But logistical issues continue to bedevil the rollouts of poorer countries, becoming one of the world's biggest public health challenges as the pandemic enters into its third year. The Philippines has one of Asia's lowest vaccination rates, with only about half of its population receiving two shots, according to the Bloomberg Vaccine Tracker.38 million - the most in the world after the United States.. Its limited and costly testing apparatus, fragmented tracing program and fragile health system have made it hard to stamp out outbreaks despite several economically devastating lockdowns. In recent days, the country has posted record daily case increases, potentially due to the spread of the ultra-contagious Omicron strain. Only the United States and Brazil have reported more total COVID-19 deaths. The hurdles that developing nations face in widening the reach of their inoculation programs - which can extend beyond logistics to issues of vaccine hesitancy and social media rumours - are likely to stymie global efforts to contain the virus." Local media reported that the authorities were limiting attendance at the temple to several thousand over Thaipusam, which officially falls on Tuesday. GUANGDONG The southern province, home to several major manufacturing hubs in the heavily populated Pearl River Delta, is battling simultaneous Omicron and Delta outbreaks in at least four cities, leading to targeted lockdowns and mass testing.

New strains can proliferate in under-vaccinated populations and lengthen the pandemic as the emergence and spread of the Delta and Omicron variants in India and Africa have shown. Developing nations face a"combination of challenges in hard infrastructure in the form of trucks, freezers but also soft infrastructure in the form of logistics staff, vaccine administrators, and adequate planning", said Dr Prashant Yadav, a senior fellow at the Washington and London-based Centre for Global Development, who specialises in supply chains."But these are all surmountable barriers and we have managed to overcome them for the Ebola vaccine, and many other outbreak vaccines. Most of Malaysia's roughly 32 million people are ethnic Malay Muslims but the country also has around two million ethnic Indians, many of whom are Hindu." While the US government and international agencies have begun efforts to support developing countries, more high-income countries need to step in, he said."Remote regions have poorer health-care infrastructure in terms of oxygen, ICU beds so if someone does get severe Covid the ability to treat them is weaker," Dr Yadav said. All tourist attractions were closed and long-distance bus and water transport routes suspended.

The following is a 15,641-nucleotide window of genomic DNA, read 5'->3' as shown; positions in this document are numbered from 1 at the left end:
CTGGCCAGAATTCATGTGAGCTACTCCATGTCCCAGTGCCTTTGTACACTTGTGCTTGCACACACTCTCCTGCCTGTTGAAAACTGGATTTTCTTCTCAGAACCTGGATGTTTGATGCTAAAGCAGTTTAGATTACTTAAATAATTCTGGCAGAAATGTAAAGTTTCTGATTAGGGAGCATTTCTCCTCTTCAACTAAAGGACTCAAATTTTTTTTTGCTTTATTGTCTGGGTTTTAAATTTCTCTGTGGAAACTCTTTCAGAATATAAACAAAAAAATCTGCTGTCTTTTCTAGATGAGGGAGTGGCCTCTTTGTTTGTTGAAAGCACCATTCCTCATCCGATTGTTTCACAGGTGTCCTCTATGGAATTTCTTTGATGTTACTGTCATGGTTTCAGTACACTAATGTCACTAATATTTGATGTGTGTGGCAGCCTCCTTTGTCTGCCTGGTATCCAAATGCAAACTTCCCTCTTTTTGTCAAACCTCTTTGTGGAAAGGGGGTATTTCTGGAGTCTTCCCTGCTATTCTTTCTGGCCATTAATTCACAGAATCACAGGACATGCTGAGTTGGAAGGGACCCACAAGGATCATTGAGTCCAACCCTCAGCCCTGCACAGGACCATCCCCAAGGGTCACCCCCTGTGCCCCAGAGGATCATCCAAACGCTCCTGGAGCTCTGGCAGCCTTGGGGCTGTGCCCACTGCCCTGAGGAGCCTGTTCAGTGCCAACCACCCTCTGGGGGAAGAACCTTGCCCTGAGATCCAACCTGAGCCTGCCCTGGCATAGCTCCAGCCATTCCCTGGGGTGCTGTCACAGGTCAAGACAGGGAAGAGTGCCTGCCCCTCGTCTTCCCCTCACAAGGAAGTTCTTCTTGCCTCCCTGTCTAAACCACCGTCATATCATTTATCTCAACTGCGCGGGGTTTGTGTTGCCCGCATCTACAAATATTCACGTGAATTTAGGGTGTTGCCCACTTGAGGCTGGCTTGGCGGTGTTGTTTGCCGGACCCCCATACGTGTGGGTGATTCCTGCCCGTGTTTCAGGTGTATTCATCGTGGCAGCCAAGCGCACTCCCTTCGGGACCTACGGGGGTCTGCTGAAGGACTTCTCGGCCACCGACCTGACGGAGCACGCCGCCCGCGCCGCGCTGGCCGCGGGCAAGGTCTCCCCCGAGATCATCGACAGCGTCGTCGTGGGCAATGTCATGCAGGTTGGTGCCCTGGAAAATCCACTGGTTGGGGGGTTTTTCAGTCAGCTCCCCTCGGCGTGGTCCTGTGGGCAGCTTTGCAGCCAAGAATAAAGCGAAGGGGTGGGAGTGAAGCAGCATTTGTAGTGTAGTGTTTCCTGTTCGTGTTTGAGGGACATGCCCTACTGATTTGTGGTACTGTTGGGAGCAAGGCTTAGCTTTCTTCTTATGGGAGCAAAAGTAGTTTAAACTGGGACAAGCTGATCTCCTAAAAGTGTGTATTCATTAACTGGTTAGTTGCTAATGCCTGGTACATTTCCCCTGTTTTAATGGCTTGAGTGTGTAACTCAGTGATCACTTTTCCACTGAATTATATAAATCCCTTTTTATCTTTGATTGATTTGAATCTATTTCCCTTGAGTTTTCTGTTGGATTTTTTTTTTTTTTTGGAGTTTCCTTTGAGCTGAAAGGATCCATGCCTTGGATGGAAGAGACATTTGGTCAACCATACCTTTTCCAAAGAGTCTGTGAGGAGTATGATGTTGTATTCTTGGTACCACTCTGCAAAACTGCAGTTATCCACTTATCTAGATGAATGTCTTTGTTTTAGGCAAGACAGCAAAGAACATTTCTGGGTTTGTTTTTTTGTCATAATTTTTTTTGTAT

"From that standpoint it becomes important to reach remote areas early. Lord Murugan is particularly revered in southern India and among ethnic Tamil communities in South-east Asia." To help address these logistical woes, the US, through its Agency for International Development, pledged US$315 million (S$425 million) for mobile vaccination sites for hard-to-reach rural areas, and to invest in cold-storage facilities. For much of last year, developing nations faced difficulty getting access to the most effective vaccines, which were initially hoarded by Western countries for their own use. The Philippines first relied on shots from China's Sinovac Biotech, which have been shown to be less potent than the mRNA shots being used in the US, particularly against the Omicron variant. In recent months, many of its supply problems have eased and the Philippines now has a stockpile of shots. Meanwhile, the cities of Anyang and Yuzhou have been placed under lockdown, affecting around six million residents.

More mRNA vaccines from Pfizer and Moderna are now being administered in the South-east Asian country, particularly to young people. But its logistical challenges have lingered. Other low- and middle-income nations are grappling with challenges of their own. More On This Topic .